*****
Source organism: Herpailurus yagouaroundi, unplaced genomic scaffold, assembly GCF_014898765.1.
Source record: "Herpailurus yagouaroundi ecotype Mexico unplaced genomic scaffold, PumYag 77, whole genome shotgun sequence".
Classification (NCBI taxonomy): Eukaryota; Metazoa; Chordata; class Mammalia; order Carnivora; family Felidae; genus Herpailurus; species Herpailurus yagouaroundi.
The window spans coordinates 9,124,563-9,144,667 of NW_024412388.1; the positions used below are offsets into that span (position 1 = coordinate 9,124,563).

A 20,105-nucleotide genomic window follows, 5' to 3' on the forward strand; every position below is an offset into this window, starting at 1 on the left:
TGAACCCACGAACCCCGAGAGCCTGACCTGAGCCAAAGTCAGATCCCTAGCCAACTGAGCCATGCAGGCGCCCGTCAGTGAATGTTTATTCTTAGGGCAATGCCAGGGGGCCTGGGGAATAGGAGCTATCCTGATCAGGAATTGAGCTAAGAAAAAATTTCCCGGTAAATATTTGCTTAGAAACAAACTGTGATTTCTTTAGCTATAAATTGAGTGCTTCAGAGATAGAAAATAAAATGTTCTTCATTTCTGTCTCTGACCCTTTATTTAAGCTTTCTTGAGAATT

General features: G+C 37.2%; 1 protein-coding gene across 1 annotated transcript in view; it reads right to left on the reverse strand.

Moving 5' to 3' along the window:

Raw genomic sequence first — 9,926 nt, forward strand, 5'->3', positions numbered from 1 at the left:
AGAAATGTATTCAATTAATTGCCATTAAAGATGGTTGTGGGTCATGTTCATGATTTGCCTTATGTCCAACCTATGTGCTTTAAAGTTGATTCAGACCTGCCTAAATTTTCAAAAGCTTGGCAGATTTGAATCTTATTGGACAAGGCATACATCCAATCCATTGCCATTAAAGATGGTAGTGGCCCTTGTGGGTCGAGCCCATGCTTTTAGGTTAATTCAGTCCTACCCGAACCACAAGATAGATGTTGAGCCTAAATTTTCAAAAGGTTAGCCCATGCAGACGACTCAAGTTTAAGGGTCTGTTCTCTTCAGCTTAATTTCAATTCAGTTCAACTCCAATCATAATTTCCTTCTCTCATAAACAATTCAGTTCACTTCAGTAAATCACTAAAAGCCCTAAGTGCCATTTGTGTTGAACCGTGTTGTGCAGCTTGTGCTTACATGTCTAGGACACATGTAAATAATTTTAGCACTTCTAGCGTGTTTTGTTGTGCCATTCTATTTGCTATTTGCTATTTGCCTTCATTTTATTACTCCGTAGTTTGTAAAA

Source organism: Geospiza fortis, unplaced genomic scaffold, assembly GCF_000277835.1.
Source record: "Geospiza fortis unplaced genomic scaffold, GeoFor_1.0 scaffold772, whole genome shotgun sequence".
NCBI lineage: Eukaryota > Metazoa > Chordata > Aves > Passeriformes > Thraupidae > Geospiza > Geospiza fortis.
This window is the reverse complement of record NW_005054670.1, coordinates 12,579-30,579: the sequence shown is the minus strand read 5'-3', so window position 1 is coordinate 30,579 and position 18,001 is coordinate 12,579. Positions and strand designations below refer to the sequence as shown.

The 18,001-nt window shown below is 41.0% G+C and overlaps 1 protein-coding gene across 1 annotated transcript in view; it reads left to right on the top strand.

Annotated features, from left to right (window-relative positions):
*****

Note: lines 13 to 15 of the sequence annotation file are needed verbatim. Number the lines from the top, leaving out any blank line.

NCBI lineage: Eukaryota > Metazoa > Chordata > Aves > Passeriformes > Thraupidae > Geospiza > Geospiza fortis.
This window is the reverse complement of record NW_005054670.1, coordinates 12,579-30,579: the sequence shown is the minus strand read 5'-3', so window position 1 is coordinate 30,579 and position 18,001 is coordinate 12,579. Positions and strand designations below refer to the sequence as shown.

The 18,001-nt window shown below is 41.0% G+C and overlaps 1 protein-coding gene across 1 annotated transcript in view; it reads left to right on the top strand.